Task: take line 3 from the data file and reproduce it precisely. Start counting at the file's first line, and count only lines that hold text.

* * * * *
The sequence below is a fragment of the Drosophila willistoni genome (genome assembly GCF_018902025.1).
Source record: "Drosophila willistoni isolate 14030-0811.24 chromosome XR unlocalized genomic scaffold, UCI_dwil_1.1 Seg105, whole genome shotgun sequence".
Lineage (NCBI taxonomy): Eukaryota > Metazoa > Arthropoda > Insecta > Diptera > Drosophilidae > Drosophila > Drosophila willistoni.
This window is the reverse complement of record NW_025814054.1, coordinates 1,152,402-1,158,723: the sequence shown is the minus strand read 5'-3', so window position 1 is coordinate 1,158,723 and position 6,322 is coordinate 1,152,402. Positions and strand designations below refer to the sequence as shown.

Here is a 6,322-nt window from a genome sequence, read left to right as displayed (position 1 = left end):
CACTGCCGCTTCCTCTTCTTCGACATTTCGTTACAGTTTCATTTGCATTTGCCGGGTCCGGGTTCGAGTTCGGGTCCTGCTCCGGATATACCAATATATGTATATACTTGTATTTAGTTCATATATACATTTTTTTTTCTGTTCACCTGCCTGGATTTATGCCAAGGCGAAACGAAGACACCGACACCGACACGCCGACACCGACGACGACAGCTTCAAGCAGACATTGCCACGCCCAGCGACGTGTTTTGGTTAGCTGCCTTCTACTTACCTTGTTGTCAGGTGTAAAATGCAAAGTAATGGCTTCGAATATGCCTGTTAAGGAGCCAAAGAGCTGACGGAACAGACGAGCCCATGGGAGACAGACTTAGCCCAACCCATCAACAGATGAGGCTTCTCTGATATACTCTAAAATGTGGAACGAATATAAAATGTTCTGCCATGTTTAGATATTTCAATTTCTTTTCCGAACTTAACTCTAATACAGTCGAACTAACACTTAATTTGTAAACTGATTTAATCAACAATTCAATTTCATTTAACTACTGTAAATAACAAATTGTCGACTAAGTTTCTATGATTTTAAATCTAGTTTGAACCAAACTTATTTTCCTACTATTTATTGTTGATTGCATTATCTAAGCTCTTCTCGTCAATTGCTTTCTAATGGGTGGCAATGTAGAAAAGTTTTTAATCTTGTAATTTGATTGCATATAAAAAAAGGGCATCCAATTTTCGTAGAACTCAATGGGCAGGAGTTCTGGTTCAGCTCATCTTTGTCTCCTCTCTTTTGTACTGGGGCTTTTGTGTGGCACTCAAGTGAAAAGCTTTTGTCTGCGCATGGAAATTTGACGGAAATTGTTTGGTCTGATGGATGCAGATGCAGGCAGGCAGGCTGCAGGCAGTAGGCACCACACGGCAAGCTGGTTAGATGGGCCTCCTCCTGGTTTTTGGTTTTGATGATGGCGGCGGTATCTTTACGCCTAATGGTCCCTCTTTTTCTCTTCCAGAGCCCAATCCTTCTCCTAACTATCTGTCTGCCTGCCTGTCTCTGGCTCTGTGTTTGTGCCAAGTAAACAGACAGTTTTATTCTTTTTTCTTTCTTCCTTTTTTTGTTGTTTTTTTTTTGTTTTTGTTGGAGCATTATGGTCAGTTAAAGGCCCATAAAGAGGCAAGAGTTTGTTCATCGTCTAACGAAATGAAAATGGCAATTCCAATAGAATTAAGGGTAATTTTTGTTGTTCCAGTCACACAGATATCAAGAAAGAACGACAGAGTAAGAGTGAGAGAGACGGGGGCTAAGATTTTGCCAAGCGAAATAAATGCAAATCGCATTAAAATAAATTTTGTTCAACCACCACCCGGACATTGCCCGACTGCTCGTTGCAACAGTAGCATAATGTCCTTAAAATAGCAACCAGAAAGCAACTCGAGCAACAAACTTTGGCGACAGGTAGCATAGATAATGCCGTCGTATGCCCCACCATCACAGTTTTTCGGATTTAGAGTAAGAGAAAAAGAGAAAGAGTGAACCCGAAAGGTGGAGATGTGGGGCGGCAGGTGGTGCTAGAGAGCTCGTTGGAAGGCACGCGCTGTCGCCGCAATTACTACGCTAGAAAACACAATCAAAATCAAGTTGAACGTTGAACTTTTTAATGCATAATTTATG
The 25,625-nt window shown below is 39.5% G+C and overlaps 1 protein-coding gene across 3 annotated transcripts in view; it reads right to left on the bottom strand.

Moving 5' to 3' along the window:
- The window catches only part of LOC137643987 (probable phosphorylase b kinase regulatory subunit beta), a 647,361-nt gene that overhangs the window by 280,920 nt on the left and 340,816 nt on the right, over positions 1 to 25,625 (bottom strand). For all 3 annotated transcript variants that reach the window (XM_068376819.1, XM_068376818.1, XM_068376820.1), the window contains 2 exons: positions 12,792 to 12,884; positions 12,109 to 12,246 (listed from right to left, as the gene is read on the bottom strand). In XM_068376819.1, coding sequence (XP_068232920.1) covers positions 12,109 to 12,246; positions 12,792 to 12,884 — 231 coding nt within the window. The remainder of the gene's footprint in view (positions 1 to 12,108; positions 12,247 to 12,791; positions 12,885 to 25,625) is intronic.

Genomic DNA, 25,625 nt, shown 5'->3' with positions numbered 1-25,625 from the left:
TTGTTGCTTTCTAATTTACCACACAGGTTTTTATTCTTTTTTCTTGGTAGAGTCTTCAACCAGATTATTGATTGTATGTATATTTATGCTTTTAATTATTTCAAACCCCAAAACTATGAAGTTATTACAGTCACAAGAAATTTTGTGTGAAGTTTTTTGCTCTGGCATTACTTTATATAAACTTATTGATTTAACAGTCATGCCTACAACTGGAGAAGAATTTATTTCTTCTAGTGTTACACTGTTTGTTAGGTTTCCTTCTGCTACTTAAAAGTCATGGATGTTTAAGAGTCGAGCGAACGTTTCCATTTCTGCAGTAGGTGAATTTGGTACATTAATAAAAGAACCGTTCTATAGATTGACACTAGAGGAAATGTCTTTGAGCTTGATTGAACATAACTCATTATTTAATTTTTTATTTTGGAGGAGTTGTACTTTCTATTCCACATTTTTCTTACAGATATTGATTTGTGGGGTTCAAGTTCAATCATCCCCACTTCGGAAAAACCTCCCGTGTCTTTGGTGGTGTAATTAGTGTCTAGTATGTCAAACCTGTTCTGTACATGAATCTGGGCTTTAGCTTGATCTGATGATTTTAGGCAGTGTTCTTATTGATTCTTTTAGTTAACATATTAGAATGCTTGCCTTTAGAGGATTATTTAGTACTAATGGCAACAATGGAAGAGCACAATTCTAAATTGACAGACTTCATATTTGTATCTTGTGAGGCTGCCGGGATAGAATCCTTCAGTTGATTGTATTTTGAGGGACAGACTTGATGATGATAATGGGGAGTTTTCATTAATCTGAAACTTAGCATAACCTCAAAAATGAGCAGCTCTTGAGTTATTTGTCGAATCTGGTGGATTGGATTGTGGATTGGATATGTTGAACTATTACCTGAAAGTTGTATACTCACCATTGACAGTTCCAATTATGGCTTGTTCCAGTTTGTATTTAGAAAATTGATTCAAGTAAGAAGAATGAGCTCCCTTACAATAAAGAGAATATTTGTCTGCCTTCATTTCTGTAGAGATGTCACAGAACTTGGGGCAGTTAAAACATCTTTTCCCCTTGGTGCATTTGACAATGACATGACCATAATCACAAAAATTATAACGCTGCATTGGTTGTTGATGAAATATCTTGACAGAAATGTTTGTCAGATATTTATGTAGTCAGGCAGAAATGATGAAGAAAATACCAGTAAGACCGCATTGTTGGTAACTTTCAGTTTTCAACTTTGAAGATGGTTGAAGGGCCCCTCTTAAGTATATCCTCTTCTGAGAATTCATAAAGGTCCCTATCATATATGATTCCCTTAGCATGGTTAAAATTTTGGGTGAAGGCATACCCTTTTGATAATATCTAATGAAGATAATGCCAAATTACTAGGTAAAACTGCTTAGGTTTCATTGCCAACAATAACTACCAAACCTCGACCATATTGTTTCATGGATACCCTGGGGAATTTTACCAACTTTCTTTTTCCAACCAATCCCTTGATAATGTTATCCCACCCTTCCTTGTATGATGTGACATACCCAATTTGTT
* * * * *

Lineage (NCBI taxonomy): Eukaryota > Metazoa > Arthropoda > Insecta > Diptera > Drosophilidae > Drosophila > Drosophila willistoni.